Warming up before you begin any physical activity is important to make sure that you're actively taking steps to reduce your likelihood of an injury and prepping your body for the upcoming stress it's about to engage in. In addition, adding a warmup to your routine can help your body ease into the upcoming workout with critical internal systems like your cardiovascular system and muscle groups that will be heavily utilized in compound movements.
When you add a light warmup into your exercise routine, the risk for injury goes down due to the fact that you're prepping your body for some of the kinds of movements it should expect to engage in for however long your upcoming workout is going to be. A good example of why this is beneficial is how most of us go about our daily routine. For most of us, you might be performing the same type of activity or routine throughout the day like sitting at a desk at work. Once you get to the gym, your body is used to the idea of sitting down all day.
When you engage in a light warmup, you're essentially helping your body get ready to ease into the upcoming exercises through some light physical activity. In doing so, you can take steps to increase your flexibility and range of motion before you try to put all kinds of strain on those muscle groups and joints from lifting heavy weights or performing rigorous cardio activity. In combination with some pre-workout stretches, a light warmup before your exercise routine can help you increase your range of motion and improve overall flexibility before your workout session.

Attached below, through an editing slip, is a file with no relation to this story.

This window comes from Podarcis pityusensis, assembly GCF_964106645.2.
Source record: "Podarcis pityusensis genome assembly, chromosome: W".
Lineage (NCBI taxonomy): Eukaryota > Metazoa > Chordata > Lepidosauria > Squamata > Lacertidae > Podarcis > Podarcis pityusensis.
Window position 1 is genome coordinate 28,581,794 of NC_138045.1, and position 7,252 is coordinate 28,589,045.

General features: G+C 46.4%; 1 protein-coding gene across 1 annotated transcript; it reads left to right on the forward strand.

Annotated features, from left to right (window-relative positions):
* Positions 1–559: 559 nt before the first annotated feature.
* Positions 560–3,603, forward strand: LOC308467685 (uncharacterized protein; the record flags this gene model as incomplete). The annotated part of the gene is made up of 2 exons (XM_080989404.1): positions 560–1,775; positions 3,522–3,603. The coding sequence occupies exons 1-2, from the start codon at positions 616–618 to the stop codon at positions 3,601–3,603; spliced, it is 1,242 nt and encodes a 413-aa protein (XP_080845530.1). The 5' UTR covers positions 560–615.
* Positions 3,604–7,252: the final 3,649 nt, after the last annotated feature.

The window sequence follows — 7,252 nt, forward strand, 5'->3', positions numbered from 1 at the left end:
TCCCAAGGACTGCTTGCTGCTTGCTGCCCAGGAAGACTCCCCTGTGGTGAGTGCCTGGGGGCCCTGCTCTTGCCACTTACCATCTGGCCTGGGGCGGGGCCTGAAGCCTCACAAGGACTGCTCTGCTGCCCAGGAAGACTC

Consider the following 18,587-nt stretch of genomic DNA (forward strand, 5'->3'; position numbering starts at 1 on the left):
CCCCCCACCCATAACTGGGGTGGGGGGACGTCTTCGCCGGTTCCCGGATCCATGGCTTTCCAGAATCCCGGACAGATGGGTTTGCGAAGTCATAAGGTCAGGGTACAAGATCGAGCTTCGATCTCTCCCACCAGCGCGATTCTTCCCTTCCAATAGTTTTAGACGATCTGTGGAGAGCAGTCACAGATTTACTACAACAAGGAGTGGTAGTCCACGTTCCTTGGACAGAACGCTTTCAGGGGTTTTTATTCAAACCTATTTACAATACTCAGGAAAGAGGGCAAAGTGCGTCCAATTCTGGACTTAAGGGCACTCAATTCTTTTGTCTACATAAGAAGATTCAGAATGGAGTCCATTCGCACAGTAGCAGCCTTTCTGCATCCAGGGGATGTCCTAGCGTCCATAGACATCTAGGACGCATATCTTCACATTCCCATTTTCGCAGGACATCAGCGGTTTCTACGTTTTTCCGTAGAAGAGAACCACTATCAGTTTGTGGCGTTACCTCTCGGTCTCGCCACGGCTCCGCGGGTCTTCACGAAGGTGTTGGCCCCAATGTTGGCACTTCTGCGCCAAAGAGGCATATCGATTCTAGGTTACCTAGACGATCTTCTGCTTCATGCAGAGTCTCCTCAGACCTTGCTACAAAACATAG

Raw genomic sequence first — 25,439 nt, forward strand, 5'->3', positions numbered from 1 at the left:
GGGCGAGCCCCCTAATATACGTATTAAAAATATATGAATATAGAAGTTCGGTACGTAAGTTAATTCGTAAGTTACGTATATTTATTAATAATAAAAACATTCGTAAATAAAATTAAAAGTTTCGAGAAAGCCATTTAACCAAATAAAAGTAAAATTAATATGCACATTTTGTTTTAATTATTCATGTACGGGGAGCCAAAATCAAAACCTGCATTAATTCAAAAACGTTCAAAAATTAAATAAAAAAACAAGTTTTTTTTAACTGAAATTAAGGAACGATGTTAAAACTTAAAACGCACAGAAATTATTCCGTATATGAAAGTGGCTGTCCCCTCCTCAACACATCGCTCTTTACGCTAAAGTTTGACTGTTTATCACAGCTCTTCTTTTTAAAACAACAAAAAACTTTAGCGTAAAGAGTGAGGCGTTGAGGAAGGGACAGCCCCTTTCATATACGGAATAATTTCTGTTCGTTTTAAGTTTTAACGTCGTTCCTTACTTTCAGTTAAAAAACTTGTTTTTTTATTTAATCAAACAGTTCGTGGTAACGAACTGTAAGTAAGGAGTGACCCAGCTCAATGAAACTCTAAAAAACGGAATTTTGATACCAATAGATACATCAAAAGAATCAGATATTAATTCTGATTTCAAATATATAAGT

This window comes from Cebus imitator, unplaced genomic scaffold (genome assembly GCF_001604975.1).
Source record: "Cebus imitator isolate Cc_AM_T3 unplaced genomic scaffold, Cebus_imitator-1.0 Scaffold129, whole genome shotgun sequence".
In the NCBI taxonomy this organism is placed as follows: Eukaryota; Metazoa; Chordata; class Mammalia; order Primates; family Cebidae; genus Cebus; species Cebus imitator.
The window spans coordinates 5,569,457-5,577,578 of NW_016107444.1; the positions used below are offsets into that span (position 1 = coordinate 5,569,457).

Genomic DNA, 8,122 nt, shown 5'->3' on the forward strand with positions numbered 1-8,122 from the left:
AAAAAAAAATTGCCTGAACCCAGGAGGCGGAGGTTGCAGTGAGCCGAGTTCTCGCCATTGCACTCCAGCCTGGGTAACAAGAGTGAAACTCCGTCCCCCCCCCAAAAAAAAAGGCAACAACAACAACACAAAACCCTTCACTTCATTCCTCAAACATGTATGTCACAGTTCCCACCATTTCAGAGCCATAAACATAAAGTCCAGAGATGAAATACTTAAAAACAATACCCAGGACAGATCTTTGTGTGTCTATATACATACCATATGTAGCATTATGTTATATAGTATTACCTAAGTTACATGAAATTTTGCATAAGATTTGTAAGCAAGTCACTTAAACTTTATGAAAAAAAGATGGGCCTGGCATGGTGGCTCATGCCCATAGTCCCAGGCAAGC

In addition to reducing your risk for injury, adding a light warmup into your exercise routine can help you increase your body and muscle temperature. When you add a light warmup into your exercise routine, you're elevating your body and muscle temperature so that it's not so cold and taught from the get-go.
When you increase your muscle temperature, you're helping ensure that your body can move in certain ways and perform certain activities without causing too much strain. As your muscle temperature increases, you're helping your muscles adapt to performing while under stress and the oxygen requirements that come from performing certain activities. Over time, your muscles will begin to grow accustomed to this new state and relax over time.